Affiliate Disclosure: By buying the products we recommend, you help keep the lights on at MakeUseOf. Read more.
Stress is bad, right? Not quite. Actually, stress carries a secret gift. One of Europe’s leading neuroscientists says that moderate amounts of stress can be our friend. He gives us a simple four-step process to grab hold of stress and channel it to our advantage.
Dr. Ian Robertson is the Professor of Psychology at Trinity College, Dublin and founding Director of Trinity College Institute of Neuroscience. He is also the author behind The Stress Test: How Pressure Can Make You Stronger and Sharper.
The book finds answers to why some people can go through hell and come out stronger while others crumble under the stress of a minor setback. There are two secrets: you need the right amount of stress and the right attitude towards stress.
The 4-Step Brain Hack to Stress Relief
“Stress is a kind of energy that we can harness.”
Dr. Robertson uses four decades of his own research to supply a method that can help you transform looming stress into positive energy. According to him, there are four quick steps you can do one after the other.
- The first step — Say “I feel excited” once or twice out loud to yourself. This tricks your brain into viewing a stressful situation as a challenge rather than a threat.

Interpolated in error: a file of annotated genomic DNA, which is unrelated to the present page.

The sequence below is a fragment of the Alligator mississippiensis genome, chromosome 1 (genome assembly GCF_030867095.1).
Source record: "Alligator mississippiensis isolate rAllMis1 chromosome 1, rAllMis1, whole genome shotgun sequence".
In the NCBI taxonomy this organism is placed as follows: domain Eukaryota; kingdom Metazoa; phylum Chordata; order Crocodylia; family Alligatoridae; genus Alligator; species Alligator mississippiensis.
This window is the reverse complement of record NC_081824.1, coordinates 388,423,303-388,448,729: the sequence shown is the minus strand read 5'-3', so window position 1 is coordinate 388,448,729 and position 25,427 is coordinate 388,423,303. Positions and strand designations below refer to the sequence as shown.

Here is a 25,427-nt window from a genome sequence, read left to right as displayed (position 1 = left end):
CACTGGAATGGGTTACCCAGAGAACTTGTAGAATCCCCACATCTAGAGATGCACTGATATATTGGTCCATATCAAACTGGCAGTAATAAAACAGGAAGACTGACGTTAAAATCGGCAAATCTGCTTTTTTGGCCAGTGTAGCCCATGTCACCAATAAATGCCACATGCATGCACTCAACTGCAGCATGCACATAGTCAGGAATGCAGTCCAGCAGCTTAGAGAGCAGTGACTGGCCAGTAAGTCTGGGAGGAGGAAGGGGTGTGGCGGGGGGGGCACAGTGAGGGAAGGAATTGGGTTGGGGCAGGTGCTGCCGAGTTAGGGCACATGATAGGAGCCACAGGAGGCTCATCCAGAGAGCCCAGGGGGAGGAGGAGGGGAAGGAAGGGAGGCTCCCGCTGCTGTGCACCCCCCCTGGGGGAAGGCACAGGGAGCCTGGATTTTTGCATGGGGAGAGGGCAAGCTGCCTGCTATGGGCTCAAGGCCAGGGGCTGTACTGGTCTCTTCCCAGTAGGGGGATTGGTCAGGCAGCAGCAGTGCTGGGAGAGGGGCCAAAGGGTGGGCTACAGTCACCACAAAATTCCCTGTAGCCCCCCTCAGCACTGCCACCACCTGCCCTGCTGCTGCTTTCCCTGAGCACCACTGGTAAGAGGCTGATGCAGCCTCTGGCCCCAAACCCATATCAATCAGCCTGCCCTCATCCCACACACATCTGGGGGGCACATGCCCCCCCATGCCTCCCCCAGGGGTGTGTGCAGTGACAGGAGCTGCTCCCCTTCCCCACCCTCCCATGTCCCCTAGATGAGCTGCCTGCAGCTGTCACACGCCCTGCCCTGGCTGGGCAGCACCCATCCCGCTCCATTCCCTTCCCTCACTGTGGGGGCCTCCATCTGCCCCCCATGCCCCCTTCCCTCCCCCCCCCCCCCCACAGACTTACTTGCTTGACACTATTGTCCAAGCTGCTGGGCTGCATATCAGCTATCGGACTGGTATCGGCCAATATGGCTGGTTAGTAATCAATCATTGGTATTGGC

- The second step — Control your breathing by inhaling slowly through your nose. Breathe in slowly for five seconds and out for six. Breathe helps to control the emotional stage with the critical part of the brain. This is important to remember because anxiety makes us forget to breathe.
- The third step — Strike a superhero pose. This power posture can help to make you feel more confident by boosting testosterone levels.
- The fourth step — Squeeze your hand and then release it and repeat. The professor says that squeezing the hand gives a little boost to the brain. It increases activity in the left side of the brain.
Did you know that the stress hormone cortisol is not just a symptom of anxiety, but also of excitement? By changing the context, you can control the way it affects you. Think of it as anxiety and your performance will suffer. Think of it as a challenge and you’ll thrive.
Learn about stress because you will need to combat the rising levels of stress and depression that is running rampant through our technology filled lives. Try these four steps next time you think stress tries to overcome you.
How do you tackle stress due to everyday events? Do you have some alternate strategies?